18. ^ George G. Suggs, Jr., Colorado's War on Militant Unionism: James H. Peabody and the Western Federation of Miners. Detroit, MI: Wayne State University Press, 1972, pp. 66-67.
  19. ^ Violations of free speech and assembly and interference with rights of labor: hearings before a subcommittee, Seventy-fourth Congress, second session, on S. Res. 266, a resolution to investigate violations of the right of free speech and assembly and interference with the right of labor to organize and bargain collectively. April 10–11, 14-17, 21, 23, 1936
  20. ^ Colorado's War on Militant Unionism, James H. Peabody and the Western Federation of Miners, George G. Suggs, Jr., 1972, page 67-68.
  21. ^ Stuart B. Kaufman, Peter J. Albert, and Grace Palladino (eds.), The Samuel Gompers Papers: Volume 6: The American Federation of Labor and the Rise of Progressivism, 1902-6. Urbana, IL: University of Illinois Press, 1997; pg. 193, fn. 1.
  22. ^ Burton St. John III, "Press Professionalization and Propaganda: The Rise of Journalistic Double-Mindedness, 1917-1941." Amherst, NY: Cambria Press, 2010; p. 12.
  23. ^ Oreskes, Naomi; Conway, Erik M.; Tyson, Charlie (2020), Livingston, Steven; Bennett, W. Lance (eds.), "How American Businessmen Made Us Believe that Free Enterprise was Indivisible from American Democracy: The National Association of Manufacturers' Propaganda Campaign 1935–1940", The Disinformation Age: Politics, Technology, and Disruptive Communication in the United States, SSRC Anxieties of Democracy, Cambridge: Cambridge University Press, pp. 95–119, doi:10.1017/9781108914628.004, ISBN 978-1-108-90657-9, S2CID 225143421, retrieved 2020-10-14
  24. ^ Oreskes, Naomi; Conway, Erik M. (2023-02-21). The Big Myth: How American Business Taught Us to Loathe Government and Love the Free Market. Bloomsbury Publishing USA. ISBN 978-1-63557-358-9.
  25. ^ LJ Griffin, ME Wallace, and BA Rubin. 1986. "Capitalist Resistance to the Organization of Labor Before the New Deal: Why? How? Success?" American Sociological Review. 51:2:147-67.
  26. ^ Anna McCarthy, The Citizen Machine: Governing by Television in 1950s America, New York: The New Press, 2010, p. 54. ISBN 978-1-59558-498-4.
  27. ^ "National Archives". Archived from the original on 2011-06-30. Retrieved 2011-01-18.
  28. ^ Susan B. Strange and Wendy Shay, "Industry on Parade Film Collection, 1950–1960: #507 Archived 2012-10-20 at the Wayback Machine", National Museum of American History: Archives Center, 10 September 2001.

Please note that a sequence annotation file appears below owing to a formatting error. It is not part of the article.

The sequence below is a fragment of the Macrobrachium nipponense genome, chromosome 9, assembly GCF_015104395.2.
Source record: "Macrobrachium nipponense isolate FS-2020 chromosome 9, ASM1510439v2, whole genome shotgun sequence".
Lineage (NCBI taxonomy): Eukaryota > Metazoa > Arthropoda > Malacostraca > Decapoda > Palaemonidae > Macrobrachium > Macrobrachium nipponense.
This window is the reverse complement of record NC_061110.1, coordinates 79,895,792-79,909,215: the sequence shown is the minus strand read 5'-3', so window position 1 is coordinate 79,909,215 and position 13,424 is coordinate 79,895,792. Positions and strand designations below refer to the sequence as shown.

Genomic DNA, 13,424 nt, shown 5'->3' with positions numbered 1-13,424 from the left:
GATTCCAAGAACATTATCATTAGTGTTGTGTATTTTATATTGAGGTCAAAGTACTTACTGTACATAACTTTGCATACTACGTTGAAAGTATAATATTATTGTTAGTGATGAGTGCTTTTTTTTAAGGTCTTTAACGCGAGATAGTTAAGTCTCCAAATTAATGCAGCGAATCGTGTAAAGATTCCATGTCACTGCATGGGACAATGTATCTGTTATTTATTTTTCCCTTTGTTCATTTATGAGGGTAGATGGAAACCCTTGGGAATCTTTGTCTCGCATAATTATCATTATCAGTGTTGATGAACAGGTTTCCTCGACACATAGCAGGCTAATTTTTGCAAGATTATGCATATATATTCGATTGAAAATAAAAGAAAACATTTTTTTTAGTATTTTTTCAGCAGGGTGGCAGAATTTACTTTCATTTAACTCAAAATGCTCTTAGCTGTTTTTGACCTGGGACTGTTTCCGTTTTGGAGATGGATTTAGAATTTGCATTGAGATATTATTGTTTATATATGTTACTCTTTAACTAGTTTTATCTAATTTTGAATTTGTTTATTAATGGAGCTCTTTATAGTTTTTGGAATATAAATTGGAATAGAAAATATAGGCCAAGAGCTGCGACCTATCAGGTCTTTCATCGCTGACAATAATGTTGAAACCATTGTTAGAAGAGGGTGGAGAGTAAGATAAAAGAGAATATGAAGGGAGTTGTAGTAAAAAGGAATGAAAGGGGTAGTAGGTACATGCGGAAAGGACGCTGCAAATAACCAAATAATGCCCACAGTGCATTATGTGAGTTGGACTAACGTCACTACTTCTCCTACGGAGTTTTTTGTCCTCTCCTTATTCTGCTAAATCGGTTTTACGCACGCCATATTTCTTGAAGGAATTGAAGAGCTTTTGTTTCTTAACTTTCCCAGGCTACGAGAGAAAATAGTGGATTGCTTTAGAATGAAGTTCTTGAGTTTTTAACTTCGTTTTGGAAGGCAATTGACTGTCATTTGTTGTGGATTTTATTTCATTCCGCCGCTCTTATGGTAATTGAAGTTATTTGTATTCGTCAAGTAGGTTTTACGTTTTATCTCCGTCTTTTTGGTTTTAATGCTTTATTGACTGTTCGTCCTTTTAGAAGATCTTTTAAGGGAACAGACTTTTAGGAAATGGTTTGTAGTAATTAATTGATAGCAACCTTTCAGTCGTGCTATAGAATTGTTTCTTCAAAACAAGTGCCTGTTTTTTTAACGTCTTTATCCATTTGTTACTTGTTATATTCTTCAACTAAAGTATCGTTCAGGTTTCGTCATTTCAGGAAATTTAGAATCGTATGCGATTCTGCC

29. ^ "Trump speaks at US manufacturing event (full) - CNN Video". 29 September 2017 – via
  30. ^ "Trump-connected lobbyists reap windfall in federal virus aid". AP NEWS. 2020-07-06. Retrieved 2020-07-07.
  31. ^ "Manufacturers Call on Armed Thugs to Cease Violence at Capitol". NAM. 6 January 2021. Retrieved 6 January 2021.
  32. ^ a b "The Manufacturing Institute". The Manufacturing Institute.

Further reading[edit]

  • Burton. St. John III. Press Professionalization and Propaganda: The Rise of Journalistic Double-Mindedness, 1917-1941. (Amherst, NY: Cambria Press, 2010).
  • Delton, Jennifer. The Industrialists: How the National Association of Manufacturers Shaped American Capitalism (Princeton University Press, 2020) online
  • Oreskes, Naomi, Erik M. Conway, and Charlie Tyson. "How American businessmen made us believe that free enterprise was indivisible from American democracy: The National Association of Manufacturers’ propaganda campaign 1935-1940." in The disinformation age: Politics, technology, and disruptive communication in the United States (2021) pp: 95-119.
  • Soffer, Jonathan. "The National Association of Manufacturers and the militarization of American conservatism." Business History Review 75.4 (2001): 775-805.
  • Stalker, John N. "The National Association of Manufacturers: A Study in Ideology" (Ph.D. dissertation. University of Wisconsin, Madison, 1950).
  • Tedlow, Richard S. "The National Association of Manufacturers and public relations during the New Deal." Business History Review 50.1 (1976): 25-45. online
  • Wakstein, Allen M. "The National Association of Manufacturers and labor relations in the 1920s." Labor History 10.2 (1969): 163-176.
  • Watts, Sarah Lyons, Order Against Chaos: Business Culture and Labor Ideology in America, 1880-1915. (New York: Greenwood Press, 1991.)
  • Whitham, Charlie. Corporate Conservatives Go to War: How the National Association of Manufacturers Planned to Restore American Free Enterprise, 1939–1948 (2020)
  • Workman, Andrew A. "Manufacturing Power: The Organizational Revival of the National Association of Manufacturers, 1941–1945." Business History Review 72.2 (1998): 279-317.

External links[edit]